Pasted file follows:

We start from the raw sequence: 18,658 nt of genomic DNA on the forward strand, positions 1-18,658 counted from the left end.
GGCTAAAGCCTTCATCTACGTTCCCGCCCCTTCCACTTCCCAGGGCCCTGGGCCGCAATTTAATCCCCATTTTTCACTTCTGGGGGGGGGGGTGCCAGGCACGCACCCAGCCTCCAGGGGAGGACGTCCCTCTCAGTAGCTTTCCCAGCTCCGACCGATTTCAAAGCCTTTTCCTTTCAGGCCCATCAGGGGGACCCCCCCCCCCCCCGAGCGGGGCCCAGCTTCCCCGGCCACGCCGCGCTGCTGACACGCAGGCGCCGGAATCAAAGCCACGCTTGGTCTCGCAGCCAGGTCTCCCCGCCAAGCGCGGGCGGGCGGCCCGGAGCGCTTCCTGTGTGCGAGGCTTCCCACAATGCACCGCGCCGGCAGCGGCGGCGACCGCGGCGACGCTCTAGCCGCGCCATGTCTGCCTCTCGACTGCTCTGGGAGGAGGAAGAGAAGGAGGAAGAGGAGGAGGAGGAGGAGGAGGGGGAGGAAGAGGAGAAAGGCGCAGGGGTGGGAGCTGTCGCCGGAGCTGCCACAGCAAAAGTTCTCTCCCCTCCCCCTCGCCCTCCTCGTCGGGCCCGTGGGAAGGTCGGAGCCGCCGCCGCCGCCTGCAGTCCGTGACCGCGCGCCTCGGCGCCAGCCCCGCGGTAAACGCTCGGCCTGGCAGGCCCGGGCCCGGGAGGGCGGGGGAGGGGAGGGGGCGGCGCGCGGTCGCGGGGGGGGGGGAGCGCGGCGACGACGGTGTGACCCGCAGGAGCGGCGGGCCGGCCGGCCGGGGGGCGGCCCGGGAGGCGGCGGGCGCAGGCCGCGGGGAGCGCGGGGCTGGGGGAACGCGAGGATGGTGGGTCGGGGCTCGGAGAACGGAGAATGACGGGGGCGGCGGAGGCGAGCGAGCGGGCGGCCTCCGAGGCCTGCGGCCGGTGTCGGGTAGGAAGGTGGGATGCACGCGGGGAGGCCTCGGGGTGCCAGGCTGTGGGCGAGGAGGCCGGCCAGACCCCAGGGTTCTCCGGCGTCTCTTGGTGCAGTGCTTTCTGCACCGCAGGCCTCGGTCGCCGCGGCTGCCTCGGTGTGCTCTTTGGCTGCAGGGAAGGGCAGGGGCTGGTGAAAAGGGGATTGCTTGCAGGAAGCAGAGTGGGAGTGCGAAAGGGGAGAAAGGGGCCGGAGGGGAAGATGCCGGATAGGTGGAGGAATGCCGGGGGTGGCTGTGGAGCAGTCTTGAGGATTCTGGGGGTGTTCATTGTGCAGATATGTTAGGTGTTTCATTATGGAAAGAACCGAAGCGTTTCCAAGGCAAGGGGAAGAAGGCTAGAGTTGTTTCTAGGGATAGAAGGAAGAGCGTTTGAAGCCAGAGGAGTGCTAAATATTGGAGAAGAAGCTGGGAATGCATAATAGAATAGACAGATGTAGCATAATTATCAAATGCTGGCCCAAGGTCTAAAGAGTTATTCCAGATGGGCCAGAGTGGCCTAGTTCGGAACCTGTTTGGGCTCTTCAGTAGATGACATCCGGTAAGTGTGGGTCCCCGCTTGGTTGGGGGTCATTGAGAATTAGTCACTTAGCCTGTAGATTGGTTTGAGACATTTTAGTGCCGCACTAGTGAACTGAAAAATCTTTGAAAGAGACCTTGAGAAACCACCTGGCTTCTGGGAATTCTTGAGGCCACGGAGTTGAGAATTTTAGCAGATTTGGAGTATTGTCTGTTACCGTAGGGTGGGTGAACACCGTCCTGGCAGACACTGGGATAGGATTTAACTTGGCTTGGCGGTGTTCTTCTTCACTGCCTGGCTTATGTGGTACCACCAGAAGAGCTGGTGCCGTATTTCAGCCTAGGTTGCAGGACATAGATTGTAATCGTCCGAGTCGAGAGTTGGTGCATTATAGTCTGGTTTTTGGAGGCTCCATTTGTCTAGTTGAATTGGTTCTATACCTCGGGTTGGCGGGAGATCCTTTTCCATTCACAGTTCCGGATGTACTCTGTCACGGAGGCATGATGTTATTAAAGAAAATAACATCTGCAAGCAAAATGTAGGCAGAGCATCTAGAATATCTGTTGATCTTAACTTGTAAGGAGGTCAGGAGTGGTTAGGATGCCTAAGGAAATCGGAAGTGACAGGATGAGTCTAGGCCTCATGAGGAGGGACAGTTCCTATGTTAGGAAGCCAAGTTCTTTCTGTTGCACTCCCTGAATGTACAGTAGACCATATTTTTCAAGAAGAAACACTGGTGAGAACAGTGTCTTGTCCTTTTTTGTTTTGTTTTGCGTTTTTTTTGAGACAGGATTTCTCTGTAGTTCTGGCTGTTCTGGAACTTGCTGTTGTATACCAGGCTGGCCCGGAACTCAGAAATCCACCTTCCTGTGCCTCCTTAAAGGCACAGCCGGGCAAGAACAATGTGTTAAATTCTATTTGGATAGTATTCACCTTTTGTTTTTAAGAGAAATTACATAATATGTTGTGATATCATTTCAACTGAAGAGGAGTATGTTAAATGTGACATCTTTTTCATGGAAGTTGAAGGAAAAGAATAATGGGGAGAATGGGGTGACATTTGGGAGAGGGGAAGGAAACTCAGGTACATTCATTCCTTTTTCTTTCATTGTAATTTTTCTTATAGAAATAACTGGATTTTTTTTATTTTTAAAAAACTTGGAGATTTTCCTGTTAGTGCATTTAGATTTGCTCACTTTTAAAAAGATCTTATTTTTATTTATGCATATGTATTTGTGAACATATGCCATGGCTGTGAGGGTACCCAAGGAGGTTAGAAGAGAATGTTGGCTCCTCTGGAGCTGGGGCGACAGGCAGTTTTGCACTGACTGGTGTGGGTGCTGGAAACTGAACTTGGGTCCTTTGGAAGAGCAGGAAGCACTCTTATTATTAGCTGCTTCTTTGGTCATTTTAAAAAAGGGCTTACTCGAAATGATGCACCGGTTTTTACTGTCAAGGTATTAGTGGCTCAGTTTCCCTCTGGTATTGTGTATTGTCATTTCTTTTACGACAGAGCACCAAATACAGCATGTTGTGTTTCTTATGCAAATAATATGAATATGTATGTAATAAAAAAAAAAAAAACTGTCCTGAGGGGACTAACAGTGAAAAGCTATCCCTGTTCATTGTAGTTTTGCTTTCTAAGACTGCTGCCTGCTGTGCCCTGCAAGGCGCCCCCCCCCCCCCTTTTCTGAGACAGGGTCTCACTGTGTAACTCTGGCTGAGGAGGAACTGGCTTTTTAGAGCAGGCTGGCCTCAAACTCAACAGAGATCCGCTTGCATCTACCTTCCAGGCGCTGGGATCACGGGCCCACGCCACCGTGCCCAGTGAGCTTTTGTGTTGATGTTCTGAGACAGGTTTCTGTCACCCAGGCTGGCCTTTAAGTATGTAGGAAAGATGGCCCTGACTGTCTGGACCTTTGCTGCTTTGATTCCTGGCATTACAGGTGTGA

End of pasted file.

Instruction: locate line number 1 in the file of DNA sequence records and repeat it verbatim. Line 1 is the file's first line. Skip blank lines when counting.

We start from the raw sequence: 18,658 nt of genomic DNA on the forward strand, positions 1-18,658 counted from the left end.